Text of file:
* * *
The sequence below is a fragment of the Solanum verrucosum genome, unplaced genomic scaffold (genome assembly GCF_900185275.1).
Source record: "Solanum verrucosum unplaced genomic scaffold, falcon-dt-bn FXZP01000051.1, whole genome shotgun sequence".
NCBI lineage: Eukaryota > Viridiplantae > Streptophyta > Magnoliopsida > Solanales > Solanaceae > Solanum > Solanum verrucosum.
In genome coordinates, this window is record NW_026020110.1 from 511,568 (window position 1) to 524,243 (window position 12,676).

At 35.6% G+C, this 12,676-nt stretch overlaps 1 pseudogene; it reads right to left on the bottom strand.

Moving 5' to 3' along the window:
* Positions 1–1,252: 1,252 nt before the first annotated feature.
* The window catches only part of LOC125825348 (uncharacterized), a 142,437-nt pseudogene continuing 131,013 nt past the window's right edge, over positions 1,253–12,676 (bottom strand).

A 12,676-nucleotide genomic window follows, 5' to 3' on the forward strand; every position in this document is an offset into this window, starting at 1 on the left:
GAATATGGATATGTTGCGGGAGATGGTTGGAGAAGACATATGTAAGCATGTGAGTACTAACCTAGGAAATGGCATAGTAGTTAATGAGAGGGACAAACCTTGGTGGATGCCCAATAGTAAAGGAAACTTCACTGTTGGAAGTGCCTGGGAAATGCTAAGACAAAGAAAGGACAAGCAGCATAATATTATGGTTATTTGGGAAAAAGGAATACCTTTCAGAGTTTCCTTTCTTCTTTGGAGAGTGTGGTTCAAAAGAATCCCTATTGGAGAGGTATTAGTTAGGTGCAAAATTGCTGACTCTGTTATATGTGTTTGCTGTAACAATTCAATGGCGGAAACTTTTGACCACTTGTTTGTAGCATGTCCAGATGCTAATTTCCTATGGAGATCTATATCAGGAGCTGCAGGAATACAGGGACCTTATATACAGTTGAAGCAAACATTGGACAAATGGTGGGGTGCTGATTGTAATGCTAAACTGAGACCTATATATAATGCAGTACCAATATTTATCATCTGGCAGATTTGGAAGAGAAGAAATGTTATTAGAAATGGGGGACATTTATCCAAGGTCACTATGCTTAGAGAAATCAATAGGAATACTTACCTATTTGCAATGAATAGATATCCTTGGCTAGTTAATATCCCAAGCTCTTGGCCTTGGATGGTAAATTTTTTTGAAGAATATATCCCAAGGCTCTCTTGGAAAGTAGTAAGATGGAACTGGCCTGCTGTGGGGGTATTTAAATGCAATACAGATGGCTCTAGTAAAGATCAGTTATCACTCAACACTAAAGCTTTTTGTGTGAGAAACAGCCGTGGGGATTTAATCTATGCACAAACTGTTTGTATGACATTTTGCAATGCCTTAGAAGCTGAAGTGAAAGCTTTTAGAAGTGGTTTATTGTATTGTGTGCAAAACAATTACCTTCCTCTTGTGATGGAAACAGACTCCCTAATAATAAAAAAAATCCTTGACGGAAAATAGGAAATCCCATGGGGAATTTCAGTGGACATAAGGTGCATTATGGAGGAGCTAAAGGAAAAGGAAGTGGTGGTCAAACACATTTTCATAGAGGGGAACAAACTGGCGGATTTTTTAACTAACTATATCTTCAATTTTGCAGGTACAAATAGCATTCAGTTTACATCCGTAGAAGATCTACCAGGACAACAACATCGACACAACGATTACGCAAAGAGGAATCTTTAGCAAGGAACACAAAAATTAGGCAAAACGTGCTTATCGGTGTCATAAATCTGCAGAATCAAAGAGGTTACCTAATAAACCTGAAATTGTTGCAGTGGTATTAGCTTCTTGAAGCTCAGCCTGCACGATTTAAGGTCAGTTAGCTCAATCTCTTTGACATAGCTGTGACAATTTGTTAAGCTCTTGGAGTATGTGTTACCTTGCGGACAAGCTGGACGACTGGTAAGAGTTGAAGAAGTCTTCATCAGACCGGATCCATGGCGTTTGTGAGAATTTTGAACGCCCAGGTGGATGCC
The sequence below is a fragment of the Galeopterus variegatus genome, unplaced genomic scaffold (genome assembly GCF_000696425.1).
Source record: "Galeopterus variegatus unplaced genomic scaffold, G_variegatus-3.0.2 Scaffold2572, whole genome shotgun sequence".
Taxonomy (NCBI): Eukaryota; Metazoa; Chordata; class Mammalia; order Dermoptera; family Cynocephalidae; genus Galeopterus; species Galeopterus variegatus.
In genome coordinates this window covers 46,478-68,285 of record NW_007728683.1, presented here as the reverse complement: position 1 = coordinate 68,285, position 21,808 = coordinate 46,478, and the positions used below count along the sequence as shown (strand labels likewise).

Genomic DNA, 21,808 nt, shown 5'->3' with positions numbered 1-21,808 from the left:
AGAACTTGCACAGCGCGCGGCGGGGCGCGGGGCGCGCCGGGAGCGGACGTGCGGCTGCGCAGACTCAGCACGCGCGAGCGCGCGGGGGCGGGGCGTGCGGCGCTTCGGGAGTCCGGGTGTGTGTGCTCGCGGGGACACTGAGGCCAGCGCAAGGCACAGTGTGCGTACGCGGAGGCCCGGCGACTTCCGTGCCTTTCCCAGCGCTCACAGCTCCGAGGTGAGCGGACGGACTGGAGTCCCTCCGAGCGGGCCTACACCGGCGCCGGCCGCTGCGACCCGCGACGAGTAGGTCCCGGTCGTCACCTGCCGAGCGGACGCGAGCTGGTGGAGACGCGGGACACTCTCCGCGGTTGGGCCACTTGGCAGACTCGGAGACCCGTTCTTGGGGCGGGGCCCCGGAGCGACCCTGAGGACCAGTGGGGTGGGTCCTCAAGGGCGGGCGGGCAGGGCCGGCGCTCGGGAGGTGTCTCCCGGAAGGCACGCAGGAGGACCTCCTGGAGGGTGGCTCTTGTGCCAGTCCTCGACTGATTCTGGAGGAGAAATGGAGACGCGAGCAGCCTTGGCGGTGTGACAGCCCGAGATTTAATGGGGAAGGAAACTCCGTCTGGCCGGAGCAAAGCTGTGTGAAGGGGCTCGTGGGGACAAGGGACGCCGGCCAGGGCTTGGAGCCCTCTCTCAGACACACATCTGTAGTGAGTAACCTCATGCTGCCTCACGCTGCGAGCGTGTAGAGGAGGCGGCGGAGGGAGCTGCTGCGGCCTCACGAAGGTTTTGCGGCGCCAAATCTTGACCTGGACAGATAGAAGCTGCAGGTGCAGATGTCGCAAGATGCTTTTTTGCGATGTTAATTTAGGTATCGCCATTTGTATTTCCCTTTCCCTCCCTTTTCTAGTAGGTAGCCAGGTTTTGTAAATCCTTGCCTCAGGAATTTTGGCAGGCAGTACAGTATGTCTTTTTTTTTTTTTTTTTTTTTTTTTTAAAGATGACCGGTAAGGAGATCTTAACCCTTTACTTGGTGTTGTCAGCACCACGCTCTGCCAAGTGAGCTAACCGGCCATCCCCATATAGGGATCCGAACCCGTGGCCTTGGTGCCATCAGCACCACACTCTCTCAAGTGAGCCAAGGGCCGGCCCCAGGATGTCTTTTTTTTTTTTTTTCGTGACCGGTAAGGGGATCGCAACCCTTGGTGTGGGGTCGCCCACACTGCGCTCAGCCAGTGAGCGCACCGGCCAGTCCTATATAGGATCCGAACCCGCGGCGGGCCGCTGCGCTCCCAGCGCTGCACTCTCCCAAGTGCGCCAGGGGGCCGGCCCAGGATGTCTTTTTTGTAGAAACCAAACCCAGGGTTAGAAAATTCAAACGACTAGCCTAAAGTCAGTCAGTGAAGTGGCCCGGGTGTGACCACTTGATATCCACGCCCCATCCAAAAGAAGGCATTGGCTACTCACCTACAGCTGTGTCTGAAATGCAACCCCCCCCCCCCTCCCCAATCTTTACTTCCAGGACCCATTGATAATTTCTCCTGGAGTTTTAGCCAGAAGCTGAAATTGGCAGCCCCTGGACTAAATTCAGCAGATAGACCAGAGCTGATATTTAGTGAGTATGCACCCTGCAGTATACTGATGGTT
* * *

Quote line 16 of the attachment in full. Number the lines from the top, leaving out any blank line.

AGAACTTGCACAGCGCGCGGCGGGGCGCGGGGCGCGCCGGGAGCGGACGTGCGGCTGCGCAGACTCAGCACGCGCGAGCGCGCGGGGGCGGGGCGTGCGGCGCTTCGGGAGTCCGGGTGTGTGTGCTCGCGGGGACACTGAGGCCAGCGCAAGGCACAGTGTGCGTACGCGGAGGCCCGGCGACTTCCGTGCCTTTCCCAGCGCTCACAGCTCCGAGGTGAGCGGACGGACTGGAGTCCCTCCGAGCGGGCCTACACCGGCGCCGGCCGCTGCGACCCGCGACGAGTAGGTCCCGGTCGTCACCTGCCGAGCGGACGCGAGCTGGTGGAGACGCGGGACACTCTCCGCGGTTGGGCCACTTGGCAGACTCGGAGACCCGTTCTTGGGGCGGGGCCCCGGAGCGACCCTGAGGACCAGTGGGGTGGGTCCTCAAGGGCGGGCGGGCAGGGCCGGCGCTCGGGAGGTGTCTCCCGGAAGGCACGCAGGAGGACCTCCTGGAGGGTGGCTCTTGTGCCAGTCCTCGACTGATTCTGGAGGAGAAATGGAGACGCGAGCAGCCTTGGCGGTGTGACAGCCCGAGATTTAATGGGGAAGGAAACTCCGTCTGGCCGGAGCAAAGCTGTGTGAAGGGGCTCGTGGGGACAAGGGACGCCGGCCAGGGCTTGGAGCCCTCTCTCAGACACACATCTGTAGTGAGTAACCTCATGCTGCCTCACGCTGCGAGCGTGTAGAGGAGGCGGCGGAGGGAGCTGCTGCGGCCTCACGAAGGTTTTGCGGCGCCAAATCTTGACCTGGACAGATAGAAGCTGCAGGTGCAGATGTCGCAAGATGCTTTTTTGCGATGTTAATTTAGGTATCGCCATTTGTATTTCCCTTTCCCTCCCTTTTCTAGTAGGTAGCCAGGTTTTGTAAATCCTTGCCTCAGGAATTTTGGCAGGCAGTACAGTATGTCTTTTTTTTTTTTTTTTTTTTTTTTTTAAAGATGACCGGTAAGGAGATCTTAACCCTTTACTTGGTGTTGTCAGCACCACGCTCTGCCAAGTGAGCTAACCGGCCATCCCCATATAGGGATCCGAACCCGTGGCCTTGGTGCCATCAGCACCACACTCTCTCAAGTGAGCCAAGGGCCGGCCCCAGGATGTCTTTTTTTTTTTTTTTCGTGACCGGTAAGGGGATCGCAACCCTTGGTGTGGGGTCGCCCACACTGCGCTCAGCCAGTGAGCGCACCGGCCAGTCCTATATAGGATCCGAACCCGCGGCGGGCCGCTGCGCTCCCAGCGCTGCACTCTCCCAAGTGCGCCAGGGGGCCGGCCCAGGATGTCTTTTTTGTAGAAACCAAACCCAGGGTTAGAAAATTCAAACGACTAGCCTAAAGTCAGTCAGTGAAGTGGCCCGGGTGTGACCACTTGATATCCACGCCCCATCCAAAAGAAGGCATTGGCTACTCACCTACAGCTGTGTCTGAAATGCAACCCCCCCCCCCCTCCCCAATCTTTACTTCCAGGACCCATTGATAATTTCTCCTGGAGTTTTAGCCAGAAGCTGAAATTGGCAGCCCCTGGACTAAATTCAGCAGATAGACCAGAGCTGATATTTAGTGAGTATGCACCCTGCAGTATACTGATGGTT